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Police ready to enforce reduced-speed school zones starting Monday

29082014
New signage marking the speed limit changes in school zones is posted on 26th Street near J.R. Reid School in Brandon.

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29082014 New signage marking the speed limit changes in school zones is posted on 26th Street near J.R. Reid School in Brandon. (TIM SMITH/BRANDON SUN)

Motorists will have to ease off the gas pedal in school zones starting next week.

In June, following a change in provincial legislation that allowed municipalities to lower speed limits in school zones, city council approved a reduction that will see drivers slow down to 30 km/h in residential school areas.

The traffic bylaw takes effect Monday, the start of September, and will run between 8 a.m. and 5 p.m. until the end of June.

Brandon Police Service Sgt. Dallas Lockhart said officers will be out in full force ensuring the public is aware of the change.

"There will be a high level of police visibility throughout the first week," Lockhart said, adding that BPS will focus primarily on educating motorists during the initial days.

"However, our officers always have the ability to exercise discretion and in cases of excessive speeds, even during that first week, they may issue tickets."

The reduced-speed school zones will apply to 20 schools in the city. There are a few exceptions — the intersection of 18th Street and Victoria Avenue near Earl Oxford Middle School, as well as Victoria Avenue East near King George School.

Signs have already been erected as the city will have to follow strict provincial law when it comes to posting the limit change. In order to abide the law, between six and eight signs will have to be placed in the zones and as many as 16 on divided roads.

Lockhart said the slowdown is just one way to keep the community safer, particularily in areas with heavy traffic congestion and young children.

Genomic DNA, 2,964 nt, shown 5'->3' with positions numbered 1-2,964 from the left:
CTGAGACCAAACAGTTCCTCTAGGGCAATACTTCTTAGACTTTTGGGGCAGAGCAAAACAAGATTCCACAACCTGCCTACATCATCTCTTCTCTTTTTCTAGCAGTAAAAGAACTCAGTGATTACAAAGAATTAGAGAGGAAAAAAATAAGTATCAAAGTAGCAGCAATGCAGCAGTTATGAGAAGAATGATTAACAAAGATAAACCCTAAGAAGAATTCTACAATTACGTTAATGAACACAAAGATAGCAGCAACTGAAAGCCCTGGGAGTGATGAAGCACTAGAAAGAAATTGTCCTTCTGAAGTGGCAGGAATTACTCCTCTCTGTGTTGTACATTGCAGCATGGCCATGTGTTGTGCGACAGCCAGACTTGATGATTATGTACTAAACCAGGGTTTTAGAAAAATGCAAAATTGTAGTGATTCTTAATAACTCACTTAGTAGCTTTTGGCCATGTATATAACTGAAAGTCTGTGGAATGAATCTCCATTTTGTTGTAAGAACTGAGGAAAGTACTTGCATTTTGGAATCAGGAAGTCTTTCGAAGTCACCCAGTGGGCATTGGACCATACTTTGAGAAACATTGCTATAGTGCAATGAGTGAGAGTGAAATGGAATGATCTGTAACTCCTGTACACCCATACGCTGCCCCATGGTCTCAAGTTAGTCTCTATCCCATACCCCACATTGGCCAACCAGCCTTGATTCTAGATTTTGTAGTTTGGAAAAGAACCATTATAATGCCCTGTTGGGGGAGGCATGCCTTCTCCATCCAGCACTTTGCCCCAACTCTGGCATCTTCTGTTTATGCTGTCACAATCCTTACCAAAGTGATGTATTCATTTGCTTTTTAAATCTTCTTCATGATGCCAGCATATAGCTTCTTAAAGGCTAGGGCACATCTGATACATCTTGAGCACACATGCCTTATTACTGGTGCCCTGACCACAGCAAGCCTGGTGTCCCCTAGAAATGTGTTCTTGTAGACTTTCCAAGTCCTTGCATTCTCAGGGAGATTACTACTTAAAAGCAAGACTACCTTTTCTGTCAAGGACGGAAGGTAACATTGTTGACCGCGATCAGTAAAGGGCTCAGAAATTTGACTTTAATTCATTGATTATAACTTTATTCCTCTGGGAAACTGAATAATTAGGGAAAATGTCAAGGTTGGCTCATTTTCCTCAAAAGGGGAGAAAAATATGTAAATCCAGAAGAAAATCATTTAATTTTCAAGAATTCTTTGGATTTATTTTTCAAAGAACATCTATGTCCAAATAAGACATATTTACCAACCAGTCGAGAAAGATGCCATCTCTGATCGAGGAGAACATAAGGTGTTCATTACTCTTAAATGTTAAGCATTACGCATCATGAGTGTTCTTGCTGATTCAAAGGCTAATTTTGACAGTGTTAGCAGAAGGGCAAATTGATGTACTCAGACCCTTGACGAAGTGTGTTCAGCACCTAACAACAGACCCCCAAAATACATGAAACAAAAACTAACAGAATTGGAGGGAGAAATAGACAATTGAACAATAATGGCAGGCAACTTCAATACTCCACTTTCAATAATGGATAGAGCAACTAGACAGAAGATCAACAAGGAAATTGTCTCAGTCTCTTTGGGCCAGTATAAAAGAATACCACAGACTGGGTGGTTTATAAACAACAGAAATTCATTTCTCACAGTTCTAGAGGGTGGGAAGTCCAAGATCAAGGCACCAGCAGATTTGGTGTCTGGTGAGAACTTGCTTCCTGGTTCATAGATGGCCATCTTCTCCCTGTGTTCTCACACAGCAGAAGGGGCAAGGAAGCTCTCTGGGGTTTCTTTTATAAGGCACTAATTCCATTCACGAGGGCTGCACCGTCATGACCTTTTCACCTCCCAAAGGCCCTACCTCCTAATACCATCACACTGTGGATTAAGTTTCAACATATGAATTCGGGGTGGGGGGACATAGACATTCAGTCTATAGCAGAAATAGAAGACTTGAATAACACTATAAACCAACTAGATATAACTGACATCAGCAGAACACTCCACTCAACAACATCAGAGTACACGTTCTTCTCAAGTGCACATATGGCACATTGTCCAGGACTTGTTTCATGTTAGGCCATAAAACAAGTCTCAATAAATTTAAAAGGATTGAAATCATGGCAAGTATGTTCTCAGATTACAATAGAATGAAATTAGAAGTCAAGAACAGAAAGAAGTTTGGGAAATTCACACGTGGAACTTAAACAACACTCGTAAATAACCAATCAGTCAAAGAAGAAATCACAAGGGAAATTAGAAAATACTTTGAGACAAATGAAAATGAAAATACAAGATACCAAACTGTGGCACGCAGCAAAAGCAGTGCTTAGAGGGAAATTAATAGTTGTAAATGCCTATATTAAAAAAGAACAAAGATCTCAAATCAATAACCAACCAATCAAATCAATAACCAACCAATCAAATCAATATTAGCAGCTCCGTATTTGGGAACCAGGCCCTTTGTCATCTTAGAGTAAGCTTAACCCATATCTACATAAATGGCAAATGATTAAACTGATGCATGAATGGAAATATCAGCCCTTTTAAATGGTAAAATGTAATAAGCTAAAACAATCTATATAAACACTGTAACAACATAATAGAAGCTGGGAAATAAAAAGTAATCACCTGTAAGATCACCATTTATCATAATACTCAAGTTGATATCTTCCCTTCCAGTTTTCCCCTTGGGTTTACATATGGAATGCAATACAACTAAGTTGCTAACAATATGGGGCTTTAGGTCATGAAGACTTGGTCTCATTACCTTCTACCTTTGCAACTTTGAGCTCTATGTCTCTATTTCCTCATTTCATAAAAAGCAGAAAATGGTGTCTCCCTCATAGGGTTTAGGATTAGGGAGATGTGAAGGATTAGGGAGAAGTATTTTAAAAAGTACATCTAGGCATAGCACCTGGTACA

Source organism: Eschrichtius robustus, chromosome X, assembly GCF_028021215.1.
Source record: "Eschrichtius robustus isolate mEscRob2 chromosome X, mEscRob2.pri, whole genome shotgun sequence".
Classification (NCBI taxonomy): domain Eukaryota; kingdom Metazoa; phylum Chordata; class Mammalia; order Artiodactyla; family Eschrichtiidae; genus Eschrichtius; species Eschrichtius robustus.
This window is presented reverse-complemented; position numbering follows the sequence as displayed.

One study by Safe Kids Canada shows that a child hit by a car going 50 km/h has an 80 per cent chance of being killed. However, a child hit by a car going 30 km/h has a 95 per cent chance of survival.

"There is a huge safety factor in reducing the speed," Lockhart said.

BPS also plans a blitz during the third week of school, beginning Sept. 22. The goal for that enforcement program won’t be educting the public but deterring speeders with fines.

"We are going to have officers dedicated to monitoring speeds through the school zones and there will be a zero tolerance approach with speeders," Lockhart said.

» ctweed@brandonsun.com

» Twitter: @CharlesTweed

Republished from the Brandon Sun print edition August 30, 2014

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i am aschool bus driver it usually happens when loading or unloading children.

iknow most of alberta keeps speed the same all year as there is sometimes other activities on in schools duringthe summer i feel we should do the same and please stop for the school buses which alot drivers seem speed up when the yellow amber comes on its a warning that the bus is going to stop and unload which when bus stops the red lights come on you think that most of drivers feel they can make itwhen yellow activated it only amin or two when red come on

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Motorists will have to ease off the gas pedal in school zones starting next week.

In June, following a change in provincial legislation that allowed municipalities to lower speed limits in school zones, city council approved a reduction that will see drivers slow down to 30 km/h in residential school areas.

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Motorists will have to ease off the gas pedal in school zones starting next week.

In June, following a change in provincial legislation that allowed municipalities to lower speed limits in school zones, city council approved a reduction that will see drivers slow down to 30 km/h in residential school areas.

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